A former student of mine once asked, "What's it like to play against a grandmaster?"

I replied, "Imagine you're in a dark alley with someone who's trying to kill you.  And all you want to do is get out of that dark alley alive."

That's how I feel about the COVID-19 virus.  Literally, not figuratively.

It reminds me of the time I drew a game against a grandmaster on the stage at a tournament.

When I handed in my score sheet, the tournament director was incredulous.

TD: "You didn't get a draw against the grandmaster, did you?"

Me: "Yes, I did."

TD: "How did you manage to do that?"

Me: "I was too scared to lose."

There's nothing wrong with being afraid, as long as you keep it within reason.

Just don't let your fear get the upper hand.

Sunday, March 22, 2020

"NY Times" Article on Cheating in Chess

Think Cheating in Baseball Is Bad? Try Chess

Smartphones, buzzers, even yogurt — chess has nearly seen it all in both live and online tournaments. And just as in baseball, technology only makes it harder to root out.

By David Waldstein
Published March 15, 2020 Updated March 16, 2020

Until the sports world ground to a halt last week over the coronavirus outbreak, perhaps the biggest issue looming over professional sports in the United States was the Houston Astros’ cheating scandal. The revelations of their scheme led Major League Baseball’s commissioner, Rob Manfred, to deliver a stern warning to all 30 club owners that there was a “culture of cheating” in the game.

But baseball’s malfeasance — sign-stealing or otherwise — has nothing on chess. At prestigious live tournaments and among thousands of others playing daily online, cheating is a scourge.

Whether it’s a secret buzzer planted in a shoe, a smartphone smuggled into the bathroom, a particular flavor of yogurt delivered at a key moment — or just online players using computerized chess programs — chess has perhaps more cheating than any other game in the world.

“Of course it is a problem,” said Leinier Domínguez, the Cuban-born player currently ranked No. 3 in the United States. “Because with all the advances in technology, it’s always a possibility. People have more chances and opportunities to do this sort of thing.”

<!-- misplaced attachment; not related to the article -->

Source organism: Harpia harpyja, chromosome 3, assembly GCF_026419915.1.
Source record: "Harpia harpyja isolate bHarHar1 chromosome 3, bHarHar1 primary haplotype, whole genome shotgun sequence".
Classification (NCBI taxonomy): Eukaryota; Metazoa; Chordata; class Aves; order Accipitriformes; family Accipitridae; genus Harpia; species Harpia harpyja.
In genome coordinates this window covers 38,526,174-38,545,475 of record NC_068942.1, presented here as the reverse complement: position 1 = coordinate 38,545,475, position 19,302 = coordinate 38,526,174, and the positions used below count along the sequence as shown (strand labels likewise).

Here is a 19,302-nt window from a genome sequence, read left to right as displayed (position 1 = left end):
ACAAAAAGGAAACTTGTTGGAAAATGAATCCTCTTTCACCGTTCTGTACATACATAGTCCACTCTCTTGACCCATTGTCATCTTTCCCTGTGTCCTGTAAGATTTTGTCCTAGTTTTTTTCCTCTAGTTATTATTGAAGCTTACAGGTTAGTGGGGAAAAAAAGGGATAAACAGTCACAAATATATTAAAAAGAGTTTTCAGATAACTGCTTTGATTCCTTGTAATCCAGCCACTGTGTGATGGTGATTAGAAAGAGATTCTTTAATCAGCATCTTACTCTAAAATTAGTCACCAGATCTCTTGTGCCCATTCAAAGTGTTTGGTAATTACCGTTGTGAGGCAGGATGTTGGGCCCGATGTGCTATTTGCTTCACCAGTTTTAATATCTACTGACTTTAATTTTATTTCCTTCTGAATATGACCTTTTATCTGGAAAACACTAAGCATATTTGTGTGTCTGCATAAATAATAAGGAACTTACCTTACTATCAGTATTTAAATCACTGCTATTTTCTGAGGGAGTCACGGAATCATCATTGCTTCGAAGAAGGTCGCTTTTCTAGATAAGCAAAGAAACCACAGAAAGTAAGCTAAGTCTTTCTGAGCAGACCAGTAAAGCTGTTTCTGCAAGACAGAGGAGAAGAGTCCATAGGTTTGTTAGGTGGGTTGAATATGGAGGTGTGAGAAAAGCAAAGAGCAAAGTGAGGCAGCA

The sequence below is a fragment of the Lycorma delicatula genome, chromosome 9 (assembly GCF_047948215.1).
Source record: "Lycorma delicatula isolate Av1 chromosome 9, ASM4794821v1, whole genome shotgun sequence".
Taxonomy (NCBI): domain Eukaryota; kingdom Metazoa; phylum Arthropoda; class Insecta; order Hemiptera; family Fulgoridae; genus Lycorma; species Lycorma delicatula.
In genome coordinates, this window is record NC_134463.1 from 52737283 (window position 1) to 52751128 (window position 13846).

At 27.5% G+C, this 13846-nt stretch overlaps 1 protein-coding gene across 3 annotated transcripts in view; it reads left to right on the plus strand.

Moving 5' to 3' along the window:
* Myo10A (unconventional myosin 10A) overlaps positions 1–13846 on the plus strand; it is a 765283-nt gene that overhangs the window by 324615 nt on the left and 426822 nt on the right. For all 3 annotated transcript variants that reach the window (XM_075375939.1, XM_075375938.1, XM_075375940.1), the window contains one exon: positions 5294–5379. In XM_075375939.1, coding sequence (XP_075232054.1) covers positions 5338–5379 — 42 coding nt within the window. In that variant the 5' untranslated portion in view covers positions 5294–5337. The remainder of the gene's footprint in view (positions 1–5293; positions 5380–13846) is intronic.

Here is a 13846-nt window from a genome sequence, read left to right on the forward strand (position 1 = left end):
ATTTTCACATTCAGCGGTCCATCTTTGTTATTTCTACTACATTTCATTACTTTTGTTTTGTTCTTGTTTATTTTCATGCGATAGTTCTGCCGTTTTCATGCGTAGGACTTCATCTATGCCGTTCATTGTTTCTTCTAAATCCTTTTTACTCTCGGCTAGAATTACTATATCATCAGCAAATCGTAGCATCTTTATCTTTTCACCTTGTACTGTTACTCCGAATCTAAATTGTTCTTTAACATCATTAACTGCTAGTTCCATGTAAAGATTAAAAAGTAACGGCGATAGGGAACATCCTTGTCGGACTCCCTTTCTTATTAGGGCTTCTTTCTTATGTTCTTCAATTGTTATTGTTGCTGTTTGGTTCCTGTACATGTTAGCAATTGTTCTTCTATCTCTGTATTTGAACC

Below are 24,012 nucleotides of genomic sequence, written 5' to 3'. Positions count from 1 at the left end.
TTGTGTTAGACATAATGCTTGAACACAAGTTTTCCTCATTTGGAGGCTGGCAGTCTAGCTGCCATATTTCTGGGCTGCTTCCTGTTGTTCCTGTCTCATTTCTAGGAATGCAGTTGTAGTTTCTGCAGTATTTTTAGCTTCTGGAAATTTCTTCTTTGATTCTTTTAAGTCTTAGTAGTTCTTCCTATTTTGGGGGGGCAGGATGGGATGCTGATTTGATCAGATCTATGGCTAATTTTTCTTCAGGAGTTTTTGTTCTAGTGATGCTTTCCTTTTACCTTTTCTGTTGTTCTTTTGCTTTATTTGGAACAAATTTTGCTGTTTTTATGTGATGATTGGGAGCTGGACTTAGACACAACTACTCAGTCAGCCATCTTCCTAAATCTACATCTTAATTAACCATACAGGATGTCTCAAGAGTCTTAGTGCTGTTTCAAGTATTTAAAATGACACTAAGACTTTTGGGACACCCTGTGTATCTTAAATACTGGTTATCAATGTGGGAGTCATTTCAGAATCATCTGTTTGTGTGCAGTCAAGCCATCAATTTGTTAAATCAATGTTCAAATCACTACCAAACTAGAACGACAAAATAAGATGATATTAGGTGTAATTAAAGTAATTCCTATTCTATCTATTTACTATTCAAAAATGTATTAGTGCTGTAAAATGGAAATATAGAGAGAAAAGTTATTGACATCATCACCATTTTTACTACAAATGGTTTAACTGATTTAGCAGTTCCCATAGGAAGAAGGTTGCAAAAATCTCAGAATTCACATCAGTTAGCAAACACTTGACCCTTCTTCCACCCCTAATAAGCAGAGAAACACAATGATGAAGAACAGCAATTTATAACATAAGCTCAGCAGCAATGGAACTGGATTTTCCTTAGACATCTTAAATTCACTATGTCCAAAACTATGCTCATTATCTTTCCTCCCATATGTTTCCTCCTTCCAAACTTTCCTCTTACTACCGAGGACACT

In both chess and baseball, both real and rumored instances of cheating have been around for decades, but an explosion in technology and data over the past 10 to 15 years has made the problem much harder to curb for both.

The Astros’ scheme, which helped propel them to the 2017 World Series title, involved illegally deciphering the signs of opposing catchers via a live video feed and then banging on a trash can to signal the next pitch to the batter. M.L.B. is now grappling with how to prevent similar electronic-based schemes in the future.

In chess, players at live tournaments are now required to leave their phones behind and pass through metal detectors before entering the playing area. Some have even been asked to remove clothing and been searched. And some tournaments now put players behind one-way mirrors to limit visual communication.

But, like the Astros, many chess players still try.

Just last year, a grandmaster named Igors Rausis was caught examining a smartphone in a bathroom stall at a tournament in France. In 2015, Gaioz Nigalidze of Georgia was barred for three years by FIDE, chess’s global governing body, and had his grandmaster status revoked for the same offense.

FIDE’s anti-cheating commission has recently stepped up its efforts to combat the problem. The group met last month and resolved to give financial support to national federations that need it to help them root out cheating, and will share detection techniques with online chess platforms. They are currently investigating 20 cases.

“The cheaters have been winning for a long time,” Arkady Dvorkovich, the president of FIDE, said in a telephone interview from Moscow. “But in the last few months we showed our determination to fight it and I think people realize it is serious.”

In 2013, Borislav Ivanov, a young player from Bulgaria, was essentially forced into retirement after he refused to take off his shoes to be searched for an electronic device that might be used to transmit signals to him. A device was never found — Ivanov reportedly refused to remove his shoes because, he claimed, his socks were too smelly — but he retired shortly after the tournament.

Dominguez said he did not think the top 20 players in the world cheat: It would be too risky to their reputations, he said. But he was at the 2012 chess Olympiad in Khanty-Mansiysk, Russia, when accusations flew that the French team had used an elaborate cheating scheme. The French team was accused of sending text messages to teammates, who would then stand in prearranged spots in the gallery. Their location was supposedly the signal to a young, unproven player, Sébastien Feller, for the next move.

Feller denied the accusations but was suspended by the French chess federation, which said it discovered numerous suspicious texts. That penalty was later overruled by a French court.

Dominguez was not playing Feller, but saw the furor at the time and its effects even on clean players.

“One of the dangers is that you get a bit paranoid about these things,” Dominguez said. “Maybe in baseball as well. You feel insecure and lose focus on your game.”